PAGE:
Schwarber Rings the Bell

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Sluggers hammered 55 home runs on Friday as part of a 240-homer week. The seasonal pace surged again to 4,944. We’ll likely see the pace eclipse 5,000 next weekend. That’s because offense has reverted to the standards of 2021, just as expected if the new humidors account for the majority of the early-season power outage.

Conspiracy theorists still prefer the hypothesis that MLB introduced another new ball in mid-May. For anyone familiar with the manufacturing process, if the baseballs magically changed, it was something decided upon some six to 18 months ago – the typical time it takes between when a baseball is made and when it’s used.

Weekly Leaders

Kyle Schwarber, 4 HR
Lane Thomas, 4 HR
14 Others, 3 HR

While it was a big week for leaguewide power production, only Schwarber and Thomas surpassed the three-dinger threshold. Schwarber is someone whose offensive outbursts tend to come in frenzied weeks like this. Aside from his three-homer game on Friday, Thomas is in the midst of a miserable season. Prior to the triple-dinger, he had just one hit, also a home run, in his previous 27 plate appearances. Dating back to May 20 (44 PA), eight of his last nine hits have gone for extra bases including five home runs. Perhaps he’s turning a corner.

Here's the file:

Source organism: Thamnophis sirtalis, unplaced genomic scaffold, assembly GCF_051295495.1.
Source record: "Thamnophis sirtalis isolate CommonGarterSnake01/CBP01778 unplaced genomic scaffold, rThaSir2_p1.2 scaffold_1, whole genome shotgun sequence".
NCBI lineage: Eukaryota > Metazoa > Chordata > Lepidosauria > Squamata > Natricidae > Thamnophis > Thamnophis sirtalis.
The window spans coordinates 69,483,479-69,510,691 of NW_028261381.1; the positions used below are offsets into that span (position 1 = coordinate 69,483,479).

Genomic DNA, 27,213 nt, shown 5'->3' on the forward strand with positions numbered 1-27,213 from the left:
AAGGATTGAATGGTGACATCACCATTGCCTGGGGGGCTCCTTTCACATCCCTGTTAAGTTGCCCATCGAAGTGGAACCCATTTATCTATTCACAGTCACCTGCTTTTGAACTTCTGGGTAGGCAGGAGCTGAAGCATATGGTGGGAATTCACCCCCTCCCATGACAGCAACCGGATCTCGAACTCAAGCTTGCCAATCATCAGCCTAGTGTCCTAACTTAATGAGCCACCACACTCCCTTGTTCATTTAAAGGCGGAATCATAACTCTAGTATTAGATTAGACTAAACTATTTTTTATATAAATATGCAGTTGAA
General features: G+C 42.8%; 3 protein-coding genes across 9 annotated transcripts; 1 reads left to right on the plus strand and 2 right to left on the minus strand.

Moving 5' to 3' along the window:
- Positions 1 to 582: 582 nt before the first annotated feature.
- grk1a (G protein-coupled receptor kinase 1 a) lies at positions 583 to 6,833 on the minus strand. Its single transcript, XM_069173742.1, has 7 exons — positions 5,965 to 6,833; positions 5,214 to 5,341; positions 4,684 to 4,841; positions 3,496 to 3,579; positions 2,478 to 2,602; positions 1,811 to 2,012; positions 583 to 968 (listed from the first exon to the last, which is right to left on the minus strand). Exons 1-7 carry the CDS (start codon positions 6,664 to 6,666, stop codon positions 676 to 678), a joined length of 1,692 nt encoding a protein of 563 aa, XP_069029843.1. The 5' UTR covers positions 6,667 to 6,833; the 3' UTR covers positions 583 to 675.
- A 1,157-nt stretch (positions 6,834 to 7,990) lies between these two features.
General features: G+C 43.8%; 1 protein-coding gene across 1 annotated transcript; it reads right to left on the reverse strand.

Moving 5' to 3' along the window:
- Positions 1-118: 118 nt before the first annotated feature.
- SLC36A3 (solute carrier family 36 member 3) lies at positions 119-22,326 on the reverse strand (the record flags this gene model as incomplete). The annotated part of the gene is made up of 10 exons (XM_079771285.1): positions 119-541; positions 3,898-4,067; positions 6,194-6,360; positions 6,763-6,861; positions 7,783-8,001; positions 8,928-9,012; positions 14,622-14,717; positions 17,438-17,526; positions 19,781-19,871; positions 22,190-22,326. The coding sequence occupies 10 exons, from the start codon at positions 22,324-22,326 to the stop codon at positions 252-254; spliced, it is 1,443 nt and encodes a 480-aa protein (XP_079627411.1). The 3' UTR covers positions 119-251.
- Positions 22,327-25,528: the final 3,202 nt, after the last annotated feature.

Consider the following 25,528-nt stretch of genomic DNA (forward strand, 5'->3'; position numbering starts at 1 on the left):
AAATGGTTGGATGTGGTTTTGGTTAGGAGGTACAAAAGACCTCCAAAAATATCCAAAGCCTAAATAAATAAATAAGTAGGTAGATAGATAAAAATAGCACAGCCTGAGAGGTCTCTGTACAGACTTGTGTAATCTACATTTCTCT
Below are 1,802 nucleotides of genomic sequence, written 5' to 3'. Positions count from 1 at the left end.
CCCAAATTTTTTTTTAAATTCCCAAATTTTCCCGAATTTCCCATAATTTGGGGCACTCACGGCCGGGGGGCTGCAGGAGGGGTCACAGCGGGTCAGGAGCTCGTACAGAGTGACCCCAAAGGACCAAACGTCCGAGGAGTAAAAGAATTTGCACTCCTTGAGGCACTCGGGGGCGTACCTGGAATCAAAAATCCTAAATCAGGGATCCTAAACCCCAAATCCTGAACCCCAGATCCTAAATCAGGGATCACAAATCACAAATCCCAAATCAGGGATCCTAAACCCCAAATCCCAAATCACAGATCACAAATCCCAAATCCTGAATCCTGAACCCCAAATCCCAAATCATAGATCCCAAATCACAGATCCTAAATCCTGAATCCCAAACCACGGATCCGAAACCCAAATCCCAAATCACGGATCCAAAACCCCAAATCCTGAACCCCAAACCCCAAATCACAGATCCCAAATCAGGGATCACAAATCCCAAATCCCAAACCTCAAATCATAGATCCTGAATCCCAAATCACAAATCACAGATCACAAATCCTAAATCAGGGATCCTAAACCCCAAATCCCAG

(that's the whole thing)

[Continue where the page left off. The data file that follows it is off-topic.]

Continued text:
Of the remaining 14 batters, half are guys we expect to see in this section on a regular basis, namely Paul Goldschmidt, Mookie Betts, Willson Contreras, Corey Seager, Austin Riley, Yordan Alvarez, and Aaron Judge. Nolan Gorman should quickly gain a reputation for this sort of output. A full week at high altitude helped Brendan Rodgers. Jesus Sanchez also mashed two of three taters at Coors Field.

Evan Longoria has picked up where he left off last season. The once superstar looked to be fading from relevance after four indifferent seasons from 2017-2020. Then, he suddenly learned to make considerably more hard and barreled contact. It’s helped to salvage his career.

Speaking of salvaged careers, Matt Carpenter was among those with three home runs. The Rangers couldn’t find a place for him on their roster so he landed with the Yankees. Carpenter overhauled his swing over the offseason. He’s batting .263/.391/.895 in 23 plate appearances after hitting .275/.379/.613 in 95 Triple-A plate appearances. Yankee Stadium is an excellent venue for his batted ball profile.

That leaves two more – Victor Caratini and Jose Miranda. Sometimes, it’s just a fluke when a hitter contributes three home runs in a week. That’s the case with Caratini. He’s a slightly below average batter who generally makes too much low-angle contact to contribute much power. It feels like Miranda has been flailing for awhile now, but it’s only been one month. His first 56 plate appearances resulted in a putrid .094/.143/.189 triple-slash. Since then, he’s batting .357/.357/.786 in 28 plate appearances. He contributed multiple hits in five of his last eight starts. He might finally be putting the early season slump behind him.

My Top 10 Projected Home Run Leaders

Aaron Judge, 46 HR
Pete Alonso, 43 HR
Mookie Betts, 41 HR
Jose Ramirez, 41 HR
Mike Trout, 40 HR
Kyle Schwarber, 40 HR
Byron Buxton, 40 HR
Christian Walker, 39 HR
C.J. Cron, 38 HR
Yordan Alvarez, 38 HR